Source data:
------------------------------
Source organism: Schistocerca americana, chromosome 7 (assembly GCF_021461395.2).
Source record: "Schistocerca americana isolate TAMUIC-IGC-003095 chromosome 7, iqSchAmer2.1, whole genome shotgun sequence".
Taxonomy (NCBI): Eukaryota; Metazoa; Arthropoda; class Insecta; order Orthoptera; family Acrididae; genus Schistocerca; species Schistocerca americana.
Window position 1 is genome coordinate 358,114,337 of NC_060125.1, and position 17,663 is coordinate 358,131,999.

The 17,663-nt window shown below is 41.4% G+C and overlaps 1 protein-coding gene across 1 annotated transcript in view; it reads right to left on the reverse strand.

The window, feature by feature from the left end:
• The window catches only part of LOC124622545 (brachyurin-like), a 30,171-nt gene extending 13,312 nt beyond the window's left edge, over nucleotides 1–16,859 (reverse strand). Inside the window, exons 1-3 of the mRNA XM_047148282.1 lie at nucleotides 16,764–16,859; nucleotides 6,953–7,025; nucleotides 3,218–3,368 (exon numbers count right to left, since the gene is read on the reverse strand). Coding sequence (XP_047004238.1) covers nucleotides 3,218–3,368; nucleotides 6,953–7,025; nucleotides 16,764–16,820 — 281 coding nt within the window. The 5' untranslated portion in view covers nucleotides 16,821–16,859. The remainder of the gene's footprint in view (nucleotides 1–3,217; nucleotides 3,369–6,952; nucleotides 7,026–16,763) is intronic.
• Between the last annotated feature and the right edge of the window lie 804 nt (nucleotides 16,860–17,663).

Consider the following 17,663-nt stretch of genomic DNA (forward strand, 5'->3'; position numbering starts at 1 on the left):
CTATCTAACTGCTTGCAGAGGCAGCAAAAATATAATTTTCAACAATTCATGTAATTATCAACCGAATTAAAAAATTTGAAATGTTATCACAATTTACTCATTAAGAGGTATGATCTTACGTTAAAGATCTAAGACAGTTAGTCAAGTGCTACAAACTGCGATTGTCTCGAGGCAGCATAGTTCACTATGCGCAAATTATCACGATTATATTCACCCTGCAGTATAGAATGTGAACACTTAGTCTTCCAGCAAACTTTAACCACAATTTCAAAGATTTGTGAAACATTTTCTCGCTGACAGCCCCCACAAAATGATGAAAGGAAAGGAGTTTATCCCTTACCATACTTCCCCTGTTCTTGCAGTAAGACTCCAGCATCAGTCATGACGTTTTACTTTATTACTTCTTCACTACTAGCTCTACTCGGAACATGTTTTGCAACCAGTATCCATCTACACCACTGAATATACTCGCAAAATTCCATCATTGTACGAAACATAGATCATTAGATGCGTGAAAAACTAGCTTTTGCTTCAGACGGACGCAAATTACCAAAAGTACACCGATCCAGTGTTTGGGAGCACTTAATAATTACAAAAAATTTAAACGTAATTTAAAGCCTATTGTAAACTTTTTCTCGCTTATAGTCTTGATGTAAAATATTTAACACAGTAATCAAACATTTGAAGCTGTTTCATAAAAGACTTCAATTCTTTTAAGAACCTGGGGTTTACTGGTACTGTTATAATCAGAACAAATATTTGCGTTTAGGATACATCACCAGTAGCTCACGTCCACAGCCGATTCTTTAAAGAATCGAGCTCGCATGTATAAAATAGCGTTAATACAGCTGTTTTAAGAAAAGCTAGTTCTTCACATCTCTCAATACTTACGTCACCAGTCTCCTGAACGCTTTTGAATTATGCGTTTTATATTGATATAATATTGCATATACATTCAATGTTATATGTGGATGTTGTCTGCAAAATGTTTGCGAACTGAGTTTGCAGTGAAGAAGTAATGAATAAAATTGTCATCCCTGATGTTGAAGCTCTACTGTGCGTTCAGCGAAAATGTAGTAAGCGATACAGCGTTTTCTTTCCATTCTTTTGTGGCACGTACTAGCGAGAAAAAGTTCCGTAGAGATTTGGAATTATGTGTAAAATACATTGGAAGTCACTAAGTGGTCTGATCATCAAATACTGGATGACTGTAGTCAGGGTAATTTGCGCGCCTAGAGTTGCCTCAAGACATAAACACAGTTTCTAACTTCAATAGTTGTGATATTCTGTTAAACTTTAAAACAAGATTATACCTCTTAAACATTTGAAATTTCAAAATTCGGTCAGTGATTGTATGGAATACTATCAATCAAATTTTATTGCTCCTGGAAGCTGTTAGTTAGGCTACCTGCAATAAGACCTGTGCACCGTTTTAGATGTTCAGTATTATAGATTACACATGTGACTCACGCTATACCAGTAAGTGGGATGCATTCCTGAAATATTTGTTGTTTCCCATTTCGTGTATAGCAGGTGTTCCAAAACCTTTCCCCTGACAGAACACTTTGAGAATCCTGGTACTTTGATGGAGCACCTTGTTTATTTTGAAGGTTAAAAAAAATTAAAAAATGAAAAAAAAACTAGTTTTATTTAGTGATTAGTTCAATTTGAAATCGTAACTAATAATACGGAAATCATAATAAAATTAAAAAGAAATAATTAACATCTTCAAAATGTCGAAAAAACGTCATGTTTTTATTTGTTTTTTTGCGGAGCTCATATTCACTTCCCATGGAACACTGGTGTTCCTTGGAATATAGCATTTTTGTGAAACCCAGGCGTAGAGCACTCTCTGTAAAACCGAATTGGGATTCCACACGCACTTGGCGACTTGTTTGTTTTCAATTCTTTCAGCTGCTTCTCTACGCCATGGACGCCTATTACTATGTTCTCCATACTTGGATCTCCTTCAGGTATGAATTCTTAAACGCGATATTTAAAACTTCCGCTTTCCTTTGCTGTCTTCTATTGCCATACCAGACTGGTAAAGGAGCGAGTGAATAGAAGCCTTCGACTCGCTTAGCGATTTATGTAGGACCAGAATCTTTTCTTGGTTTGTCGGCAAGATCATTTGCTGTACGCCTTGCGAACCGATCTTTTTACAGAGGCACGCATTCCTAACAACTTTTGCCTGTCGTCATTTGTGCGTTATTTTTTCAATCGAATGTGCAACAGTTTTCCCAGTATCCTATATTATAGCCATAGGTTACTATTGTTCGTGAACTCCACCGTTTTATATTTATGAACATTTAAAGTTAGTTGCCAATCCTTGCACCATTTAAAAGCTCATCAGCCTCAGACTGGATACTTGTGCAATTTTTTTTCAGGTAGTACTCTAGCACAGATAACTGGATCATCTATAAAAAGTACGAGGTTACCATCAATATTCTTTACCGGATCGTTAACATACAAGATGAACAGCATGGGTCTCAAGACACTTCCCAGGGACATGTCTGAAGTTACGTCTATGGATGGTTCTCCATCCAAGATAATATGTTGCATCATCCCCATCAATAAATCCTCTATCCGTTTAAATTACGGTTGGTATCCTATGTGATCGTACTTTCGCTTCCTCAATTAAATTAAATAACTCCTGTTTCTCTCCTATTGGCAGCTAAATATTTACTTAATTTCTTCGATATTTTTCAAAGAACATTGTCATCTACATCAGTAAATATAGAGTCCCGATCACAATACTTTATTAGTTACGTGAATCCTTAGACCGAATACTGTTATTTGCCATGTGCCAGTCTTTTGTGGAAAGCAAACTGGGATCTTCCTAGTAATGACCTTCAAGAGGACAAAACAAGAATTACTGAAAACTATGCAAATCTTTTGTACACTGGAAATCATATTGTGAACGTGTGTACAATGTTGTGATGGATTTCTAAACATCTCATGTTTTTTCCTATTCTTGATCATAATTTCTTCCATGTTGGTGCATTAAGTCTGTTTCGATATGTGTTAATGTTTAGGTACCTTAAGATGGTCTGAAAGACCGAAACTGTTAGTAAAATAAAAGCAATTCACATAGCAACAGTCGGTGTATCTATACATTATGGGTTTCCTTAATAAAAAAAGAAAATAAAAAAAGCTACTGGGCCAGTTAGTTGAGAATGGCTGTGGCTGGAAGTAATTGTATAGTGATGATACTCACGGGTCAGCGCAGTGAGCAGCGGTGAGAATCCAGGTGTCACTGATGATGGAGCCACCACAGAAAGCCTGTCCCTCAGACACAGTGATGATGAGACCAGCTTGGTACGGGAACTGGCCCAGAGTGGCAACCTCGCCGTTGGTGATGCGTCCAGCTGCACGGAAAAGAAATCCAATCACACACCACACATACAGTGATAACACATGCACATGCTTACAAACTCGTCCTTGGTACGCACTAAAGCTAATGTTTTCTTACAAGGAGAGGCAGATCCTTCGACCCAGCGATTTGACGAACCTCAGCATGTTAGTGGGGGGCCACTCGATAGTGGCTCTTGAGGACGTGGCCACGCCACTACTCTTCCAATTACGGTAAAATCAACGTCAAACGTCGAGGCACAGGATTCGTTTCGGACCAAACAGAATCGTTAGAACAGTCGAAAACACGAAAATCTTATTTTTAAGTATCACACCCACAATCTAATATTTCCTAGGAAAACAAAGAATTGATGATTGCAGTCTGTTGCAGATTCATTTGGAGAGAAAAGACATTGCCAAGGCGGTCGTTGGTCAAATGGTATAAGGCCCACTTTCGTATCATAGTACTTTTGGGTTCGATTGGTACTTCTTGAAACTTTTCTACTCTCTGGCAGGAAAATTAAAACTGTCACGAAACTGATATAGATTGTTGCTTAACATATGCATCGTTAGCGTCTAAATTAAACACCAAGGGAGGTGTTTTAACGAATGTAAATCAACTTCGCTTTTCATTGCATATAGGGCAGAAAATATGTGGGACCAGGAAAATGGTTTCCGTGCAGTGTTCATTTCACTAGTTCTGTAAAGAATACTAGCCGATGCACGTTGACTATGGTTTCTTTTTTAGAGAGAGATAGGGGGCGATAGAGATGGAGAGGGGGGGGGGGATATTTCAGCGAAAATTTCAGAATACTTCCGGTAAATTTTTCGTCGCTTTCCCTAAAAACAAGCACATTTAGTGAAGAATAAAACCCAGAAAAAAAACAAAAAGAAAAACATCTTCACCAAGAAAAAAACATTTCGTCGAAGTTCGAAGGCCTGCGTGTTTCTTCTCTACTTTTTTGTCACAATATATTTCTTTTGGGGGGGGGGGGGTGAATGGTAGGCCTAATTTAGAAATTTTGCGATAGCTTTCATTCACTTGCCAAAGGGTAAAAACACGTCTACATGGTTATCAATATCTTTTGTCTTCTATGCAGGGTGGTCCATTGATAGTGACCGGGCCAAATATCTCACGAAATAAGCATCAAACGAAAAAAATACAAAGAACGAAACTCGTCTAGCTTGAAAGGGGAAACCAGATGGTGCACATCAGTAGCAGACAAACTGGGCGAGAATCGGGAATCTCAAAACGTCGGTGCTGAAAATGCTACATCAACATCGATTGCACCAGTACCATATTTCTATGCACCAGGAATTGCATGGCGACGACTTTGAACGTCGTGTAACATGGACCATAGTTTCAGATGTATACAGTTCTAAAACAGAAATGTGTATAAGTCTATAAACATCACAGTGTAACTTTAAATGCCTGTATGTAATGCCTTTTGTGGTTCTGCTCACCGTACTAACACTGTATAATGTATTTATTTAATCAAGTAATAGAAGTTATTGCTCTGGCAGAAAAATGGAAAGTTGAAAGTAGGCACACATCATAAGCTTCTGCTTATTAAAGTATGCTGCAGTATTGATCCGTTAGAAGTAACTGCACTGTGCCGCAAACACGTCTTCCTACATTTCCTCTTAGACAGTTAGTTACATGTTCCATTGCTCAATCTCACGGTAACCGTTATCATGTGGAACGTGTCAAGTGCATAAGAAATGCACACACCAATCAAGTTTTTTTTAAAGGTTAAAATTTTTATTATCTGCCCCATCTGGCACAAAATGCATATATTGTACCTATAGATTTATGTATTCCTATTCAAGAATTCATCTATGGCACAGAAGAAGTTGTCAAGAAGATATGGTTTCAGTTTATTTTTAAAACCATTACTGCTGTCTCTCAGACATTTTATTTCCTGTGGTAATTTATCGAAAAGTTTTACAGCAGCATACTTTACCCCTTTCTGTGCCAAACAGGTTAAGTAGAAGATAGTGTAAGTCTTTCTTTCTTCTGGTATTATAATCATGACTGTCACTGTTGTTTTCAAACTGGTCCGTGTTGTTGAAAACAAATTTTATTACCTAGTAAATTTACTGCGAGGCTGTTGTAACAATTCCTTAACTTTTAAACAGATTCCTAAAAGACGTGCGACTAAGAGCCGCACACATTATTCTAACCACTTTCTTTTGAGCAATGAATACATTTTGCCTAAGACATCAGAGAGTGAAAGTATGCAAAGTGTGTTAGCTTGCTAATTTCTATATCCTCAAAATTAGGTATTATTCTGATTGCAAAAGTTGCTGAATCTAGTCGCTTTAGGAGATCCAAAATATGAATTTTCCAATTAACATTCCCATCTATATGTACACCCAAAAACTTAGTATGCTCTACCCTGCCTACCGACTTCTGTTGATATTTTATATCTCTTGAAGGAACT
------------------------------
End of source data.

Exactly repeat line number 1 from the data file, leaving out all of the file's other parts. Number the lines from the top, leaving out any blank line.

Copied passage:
Source organism: Schistocerca americana, chromosome 7 (assembly GCF_021461395.2).